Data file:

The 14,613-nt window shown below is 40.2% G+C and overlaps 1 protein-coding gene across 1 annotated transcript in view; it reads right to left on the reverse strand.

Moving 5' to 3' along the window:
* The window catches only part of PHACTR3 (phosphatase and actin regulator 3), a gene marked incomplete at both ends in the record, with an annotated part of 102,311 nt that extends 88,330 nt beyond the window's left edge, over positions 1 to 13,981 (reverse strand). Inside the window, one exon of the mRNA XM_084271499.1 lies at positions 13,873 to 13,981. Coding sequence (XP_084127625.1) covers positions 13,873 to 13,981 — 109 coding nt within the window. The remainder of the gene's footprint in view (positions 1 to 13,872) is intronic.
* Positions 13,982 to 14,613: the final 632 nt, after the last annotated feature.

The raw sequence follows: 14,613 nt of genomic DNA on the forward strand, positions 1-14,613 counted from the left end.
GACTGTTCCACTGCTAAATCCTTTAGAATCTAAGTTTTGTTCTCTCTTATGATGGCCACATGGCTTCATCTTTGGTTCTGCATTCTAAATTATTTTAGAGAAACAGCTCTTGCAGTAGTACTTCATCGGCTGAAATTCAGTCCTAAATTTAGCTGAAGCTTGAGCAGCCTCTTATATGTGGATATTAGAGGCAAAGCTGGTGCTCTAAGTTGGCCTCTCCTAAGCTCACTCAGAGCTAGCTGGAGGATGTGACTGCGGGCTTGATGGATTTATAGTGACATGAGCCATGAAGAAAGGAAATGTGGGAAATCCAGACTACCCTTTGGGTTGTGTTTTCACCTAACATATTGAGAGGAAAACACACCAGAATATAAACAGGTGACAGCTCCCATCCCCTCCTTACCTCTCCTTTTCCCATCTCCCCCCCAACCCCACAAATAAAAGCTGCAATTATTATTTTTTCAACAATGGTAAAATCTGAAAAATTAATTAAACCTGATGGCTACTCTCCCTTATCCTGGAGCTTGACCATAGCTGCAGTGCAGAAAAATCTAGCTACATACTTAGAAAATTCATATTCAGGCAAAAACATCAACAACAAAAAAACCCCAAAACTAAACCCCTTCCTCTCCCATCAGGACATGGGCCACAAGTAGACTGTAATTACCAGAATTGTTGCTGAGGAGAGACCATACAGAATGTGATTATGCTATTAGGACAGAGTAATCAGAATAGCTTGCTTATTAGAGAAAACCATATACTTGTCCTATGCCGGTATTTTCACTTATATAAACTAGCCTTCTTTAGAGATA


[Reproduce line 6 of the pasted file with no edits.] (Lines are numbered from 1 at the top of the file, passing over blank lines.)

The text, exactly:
GACTGTTCCACTGCTAAATCCTTTAGAATCTAAGTTTTGTTCTCTCTTATGATGGCCACATGGCTTCATCTTTGGTTCTGCATTCTAAATTATTTTAGAGAAACAGCTCTTGCAGTAGTACTTCATCGGCTGAAATTCAGTCCTAAATTTAGCTGAAGCTTGAGCAGCCTCTTATATGTGGATATTAGAGGCAAAGCTGGTGCTCTAAGTTGGCCTCTCCTAAGCTCACTCAGAGCTAGCTGGAGGATGTGACTGCGGGCTTGATGGATTTATAGTGACATGAGCCATGAAGAAAGGAAATGTGGGAAATCCAGACTACCCTTTGGGTTGTGTTTTCACCTAACATATTGAGAGGAAAACACACCAGAATATAAACAGGTGACAGCTCCCATCCCCTCCTTACCTCTCCTTTTCCCATCTCCCCCCCAACCCCACAAATAAAAGCTGCAATTATTATTTTTTCAACAATGGTAAAATCTGAAAAATTAATTAAACCTGATGGCTACTCTCCCTTATCCTGGAGCTTGACCATAGCTGCAGTGCAGAAAAATCTAGCTACATACTTAGAAAATTCATATTCAGGCAAAAACATCAACAACAAAAAAACCCCAAAACTAAACCCCTTCCTCTCCCATCAGGACATGGGCCACAAGTAGACTGTAATTACCAGAATTGTTGCTGAGGAGAGACCATACAGAATGTGATTATGCTATTAGGACAGAGTAATCAGAATAGCTTGCTTATTAGAGAAAACCATATACTTGTCCTATGCCGGTATTTTCACTTATATAAACTAGCCTTCTTTAGAGATA